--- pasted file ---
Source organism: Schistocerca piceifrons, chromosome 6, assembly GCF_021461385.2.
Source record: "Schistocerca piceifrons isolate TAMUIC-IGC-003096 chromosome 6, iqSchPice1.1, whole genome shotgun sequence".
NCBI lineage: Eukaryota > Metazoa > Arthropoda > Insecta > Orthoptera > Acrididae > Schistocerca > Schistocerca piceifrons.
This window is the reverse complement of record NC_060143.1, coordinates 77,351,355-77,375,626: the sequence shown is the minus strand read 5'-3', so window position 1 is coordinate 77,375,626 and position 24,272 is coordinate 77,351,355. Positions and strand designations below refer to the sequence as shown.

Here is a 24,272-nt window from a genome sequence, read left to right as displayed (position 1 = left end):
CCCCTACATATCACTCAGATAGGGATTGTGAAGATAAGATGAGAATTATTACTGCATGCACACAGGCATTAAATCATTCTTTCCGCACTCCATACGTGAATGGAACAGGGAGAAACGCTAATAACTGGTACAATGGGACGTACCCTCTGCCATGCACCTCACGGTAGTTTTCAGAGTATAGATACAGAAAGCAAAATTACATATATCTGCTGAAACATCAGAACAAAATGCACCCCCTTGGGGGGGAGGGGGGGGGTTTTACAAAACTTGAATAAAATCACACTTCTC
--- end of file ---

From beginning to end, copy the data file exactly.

Source organism: Schistocerca piceifrons, chromosome 6, assembly GCF_021461385.2.
Source record: "Schistocerca piceifrons isolate TAMUIC-IGC-003096 chromosome 6, iqSchPice1.1, whole genome shotgun sequence".
NCBI lineage: Eukaryota > Metazoa > Arthropoda > Insecta > Orthoptera > Acrididae > Schistocerca > Schistocerca piceifrons.
This window is the reverse complement of record NC_060143.1, coordinates 77,351,355-77,375,626: the sequence shown is the minus strand read 5'-3', so window position 1 is coordinate 77,375,626 and position 24,272 is coordinate 77,351,355. Positions and strand designations below refer to the sequence as shown.

Here is a 24,272-nt window from a genome sequence, read left to right as displayed (position 1 = left end):
CCCCTACATATCACTCAGATAGGGATTGTGAAGATAAGATGAGAATTATTACTGCATGCACACAGGCATTAAATCATTCTTTCCGCACTCCATACGTGAATGGAACAGGGAGAAACGCTAATAACTGGTACAATGGGACGTACCCTCTGCCATGCACCTCACGGTAGTTTTCAGAGTATAGATACAGAAAGCAAAATTACATATATCTGCTGAAACATCAGAACAAAATGCACCCCCTTGGGGGGGAGGGGGGGGGTTTTACAAAACTTGAATAAAATCACACTTCTC